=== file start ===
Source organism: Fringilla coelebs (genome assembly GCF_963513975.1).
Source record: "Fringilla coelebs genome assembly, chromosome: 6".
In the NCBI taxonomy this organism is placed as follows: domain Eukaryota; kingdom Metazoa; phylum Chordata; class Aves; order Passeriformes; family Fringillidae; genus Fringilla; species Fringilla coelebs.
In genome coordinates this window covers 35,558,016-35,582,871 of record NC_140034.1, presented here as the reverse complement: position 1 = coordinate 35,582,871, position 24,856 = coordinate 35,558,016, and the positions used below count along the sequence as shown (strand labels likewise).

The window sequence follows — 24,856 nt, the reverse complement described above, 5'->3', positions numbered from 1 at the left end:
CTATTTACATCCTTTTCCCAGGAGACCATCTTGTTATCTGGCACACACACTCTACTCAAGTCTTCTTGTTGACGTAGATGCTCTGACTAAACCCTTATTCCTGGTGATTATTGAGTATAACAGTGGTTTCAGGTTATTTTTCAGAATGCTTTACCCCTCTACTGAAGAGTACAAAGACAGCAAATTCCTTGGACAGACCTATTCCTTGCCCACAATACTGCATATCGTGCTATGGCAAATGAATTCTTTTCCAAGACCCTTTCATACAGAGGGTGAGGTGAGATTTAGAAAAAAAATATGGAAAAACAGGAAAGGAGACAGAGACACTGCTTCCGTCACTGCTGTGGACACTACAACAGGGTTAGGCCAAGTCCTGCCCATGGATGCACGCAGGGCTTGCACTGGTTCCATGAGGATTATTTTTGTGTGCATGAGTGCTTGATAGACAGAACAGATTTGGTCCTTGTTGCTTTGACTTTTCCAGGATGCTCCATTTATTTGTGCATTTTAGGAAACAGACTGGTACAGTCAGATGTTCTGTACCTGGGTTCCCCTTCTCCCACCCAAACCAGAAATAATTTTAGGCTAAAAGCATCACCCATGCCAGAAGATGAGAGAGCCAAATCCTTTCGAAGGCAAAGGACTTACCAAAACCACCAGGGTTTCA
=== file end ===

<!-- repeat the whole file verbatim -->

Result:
Source organism: Fringilla coelebs (genome assembly GCF_963513975.1).
Source record: "Fringilla coelebs genome assembly, chromosome: 6".
In the NCBI taxonomy this organism is placed as follows: domain Eukaryota; kingdom Metazoa; phylum Chordata; class Aves; order Passeriformes; family Fringillidae; genus Fringilla; species Fringilla coelebs.
In genome coordinates this window covers 35,558,016-35,582,871 of record NC_140034.1, presented here as the reverse complement: position 1 = coordinate 35,582,871, position 24,856 = coordinate 35,558,016, and the positions used below count along the sequence as shown (strand labels likewise).

The window sequence follows — 24,856 nt, the reverse complement described above, 5'->3', positions numbered from 1 at the left end:
CTATTTACATCCTTTTCCCAGGAGACCATCTTGTTATCTGGCACACACACTCTACTCAAGTCTTCTTGTTGACGTAGATGCTCTGACTAAACCCTTATTCCTGGTGATTATTGAGTATAACAGTGGTTTCAGGTTATTTTTCAGAATGCTTTACCCCTCTACTGAAGAGTACAAAGACAGCAAATTCCTTGGACAGACCTATTCCTTGCCCACAATACTGCATATCGTGCTATGGCAAATGAATTCTTTTCCAAGACCCTTTCATACAGAGGGTGAGGTGAGATTTAGAAAAAAAATATGGAAAAACAGGAAAGGAGACAGAGACACTGCTTCCGTCACTGCTGTGGACACTACAACAGGGTTAGGCCAAGTCCTGCCCATGGATGCACGCAGGGCTTGCACTGGTTCCATGAGGATTATTTTTGTGTGCATGAGTGCTTGATAGACAGAACAGATTTGGTCCTTGTTGCTTTGACTTTTCCAGGATGCTCCATTTATTTGTGCATTTTAGGAAACAGACTGGTACAGTCAGATGTTCTGTACCTGGGTTCCCCTTCTCCCACCCAAACCAGAAATAATTTTAGGCTAAAAGCATCACCCATGCCAGAAGATGAGAGAGCCAAATCCTTTCGAAGGCAAAGGACTTACCAAAACCACCAGGGTTTCA